Stephen Snowden, head of credit, fixed income at Kames Capital, talks with Victoria Hasler about job satisfaction, being outspoken and Breaking Bad
What got you into fund management?
Other than that I didn't want to be an accountant, I didn't really know what I wanted to do when I left university. I thought I would enjoy something stockmarket-related but I had no idea what the specific roles were or whether I would be well suited to them. I got my lucky break with Kames Capital (then Aegon) in 1994. Back then the idea of gap years was pretty foreign to us so I finished university on the Friday and started work on the Monday.
What keeps you in fund management?
I like it. Obviously I have the odd day when I don't but, for the most part, I enjoy it and find it fun. I'm quite a competitive person and enjoy trying to outperform my peers. Beating your fellow man is so much more fun than beating the computer. And of course if you do well you earn good money for it, which I think is more important when you come from less. Growing up in an environment with little money makes you appreciate it more.
How did you get into corporate bonds?
Basically there was a complete lack of credit analysts in 1998, just as the asset class was taking off in Europe. I was offered a pay rise and a company car to shift from US equities to corporate bonds, and that's a pretty big incentive for a 26-year old …
What makes a good fund manager?
I don't think there is a right or wrong answer to this - I have seen very different approaches be successful. The important thing is to approach fund management in the way that suits you best. Shoehorning a fund manager into a specific style that they are not accustomed to is unlikely to work. Personally, I believe time management is very important. I also believe if you are not naturally competitive, then this is probably not the right profession for you.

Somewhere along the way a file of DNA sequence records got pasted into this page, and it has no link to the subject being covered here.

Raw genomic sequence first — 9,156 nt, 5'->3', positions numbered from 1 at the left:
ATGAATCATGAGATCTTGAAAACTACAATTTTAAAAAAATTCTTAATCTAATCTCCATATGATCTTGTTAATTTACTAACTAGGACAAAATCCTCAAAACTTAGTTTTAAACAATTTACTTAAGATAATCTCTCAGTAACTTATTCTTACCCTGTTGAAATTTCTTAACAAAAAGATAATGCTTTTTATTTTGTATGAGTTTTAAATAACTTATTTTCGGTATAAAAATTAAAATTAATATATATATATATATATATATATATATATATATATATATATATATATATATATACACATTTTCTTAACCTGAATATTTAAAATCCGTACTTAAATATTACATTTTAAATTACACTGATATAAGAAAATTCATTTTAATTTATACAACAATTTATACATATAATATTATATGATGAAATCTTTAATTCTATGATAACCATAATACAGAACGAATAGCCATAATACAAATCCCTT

What has been the biggest challenge of your career?
I think they all centre around people - in the end people, not the markets, are what kill you. As an example, a terrible boss can hamper everything you do. Someone once told me that every relationship has a parent and a child role. Sometimes your boss can play the child and you have to behave like an adult to be able to tolerate their behaviour.
Every industry is blighted by people in positions of authority who shouldn't be, and too many people have to tolerate incompetence from those above them. If this happens to you, then you have two choices - change things from within or leave. In life generally you choose to accept things or not. If you can't or don't want to accept something, then you have to move on. Don't sit there being unhappy because you will end up wishing your life away.
What is the key to job satisfaction?
You have to do something that you enjoy, and not just do it for the money. It's so important because you have to get out of bed every morning to do it and, if you don't enjoy it, then it's just miserable. People who hate their jobs are generally only in it for the money. It is fine to like getting paid, but you have to enjoy the job for itself as well. I shall encourage my kids to do whatever they want rather than whatever is perceived to be the best job at the time.